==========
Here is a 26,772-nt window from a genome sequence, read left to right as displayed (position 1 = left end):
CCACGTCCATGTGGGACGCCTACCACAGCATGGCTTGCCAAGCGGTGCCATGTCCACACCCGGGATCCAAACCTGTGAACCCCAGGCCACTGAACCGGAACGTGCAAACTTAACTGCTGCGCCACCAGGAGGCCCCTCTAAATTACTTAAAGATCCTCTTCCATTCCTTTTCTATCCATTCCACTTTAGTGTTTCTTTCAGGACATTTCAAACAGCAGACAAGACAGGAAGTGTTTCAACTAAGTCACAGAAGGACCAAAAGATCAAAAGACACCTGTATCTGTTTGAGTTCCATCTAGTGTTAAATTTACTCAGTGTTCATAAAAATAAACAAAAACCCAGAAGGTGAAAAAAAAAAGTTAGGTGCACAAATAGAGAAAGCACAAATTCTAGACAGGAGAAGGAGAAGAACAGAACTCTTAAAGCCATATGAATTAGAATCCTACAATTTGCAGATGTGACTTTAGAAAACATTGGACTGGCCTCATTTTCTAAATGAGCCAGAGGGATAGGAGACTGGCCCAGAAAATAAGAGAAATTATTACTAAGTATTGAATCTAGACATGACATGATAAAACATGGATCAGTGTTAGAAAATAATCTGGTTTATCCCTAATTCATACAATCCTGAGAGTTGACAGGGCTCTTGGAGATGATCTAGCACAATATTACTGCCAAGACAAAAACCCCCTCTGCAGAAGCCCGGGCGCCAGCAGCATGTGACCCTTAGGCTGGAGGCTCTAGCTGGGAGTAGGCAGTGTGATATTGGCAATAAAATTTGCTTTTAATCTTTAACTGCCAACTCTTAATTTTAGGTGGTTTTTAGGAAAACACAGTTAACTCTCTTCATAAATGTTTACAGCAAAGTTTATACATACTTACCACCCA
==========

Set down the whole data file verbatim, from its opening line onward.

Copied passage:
Here is a 26,772-nt window from a genome sequence, read left to right as displayed (position 1 = left end):
CCACGTCCATGTGGGACGCCTACCACAGCATGGCTTGCCAAGCGGTGCCATGTCCACACCCGGGATCCAAACCTGTGAACCCCAGGCCACTGAACCGGAACGTGCAAACTTAACTGCTGCGCCACCAGGAGGCCCCTCTAAATTACTTAAAGATCCTCTTCCATTCCTTTTCTATCCATTCCACTTTAGTGTTTCTTTCAGGACATTTCAAACAGCAGACAAGACAGGAAGTGTTTCAACTAAGTCACAGAAGGACCAAAAGATCAAAAGACACCTGTATCTGTTTGAGTTCCATCTAGTGTTAAATTTACTCAGTGTTCATAAAAATAAACAAAAACCCAGAAGGTGAAAAAAAAAAGTTAGGTGCACAAATAGAGAAAGCACAAATTCTAGACAGGAGAAGGAGAAGAACAGAACTCTTAAAGCCATATGAATTAGAATCCTACAATTTGCAGATGTGACTTTAGAAAACATTGGACTGGCCTCATTTTCTAAATGAGCCAGAGGGATAGGAGACTGGCCCAGAAAATAAGAGAAATTATTACTAAGTATTGAATCTAGACATGACATGATAAAACATGGATCAGTGTTAGAAAATAATCTGGTTTATCCCTAATTCATACAATCCTGAGAGTTGACAGGGCTCTTGGAGATGATCTAGCACAATATTACTGCCAAGACAAAAACCCCCTCTGCAGAAGCCCGGGCGCCAGCAGCATGTGACCCTTAGGCTGGAGGCTCTAGCTGGGAGTAGGCAGTGTGATATTGGCAATAAAATTTGCTTTTAATCTTTAACTGCCAACTCTTAATTTTAGGTGGTTTTTAGGAAAACACAGTTAACTCTCTTCATAAATGTTTACAGCAAAGTTTATACATACTTACCACCCA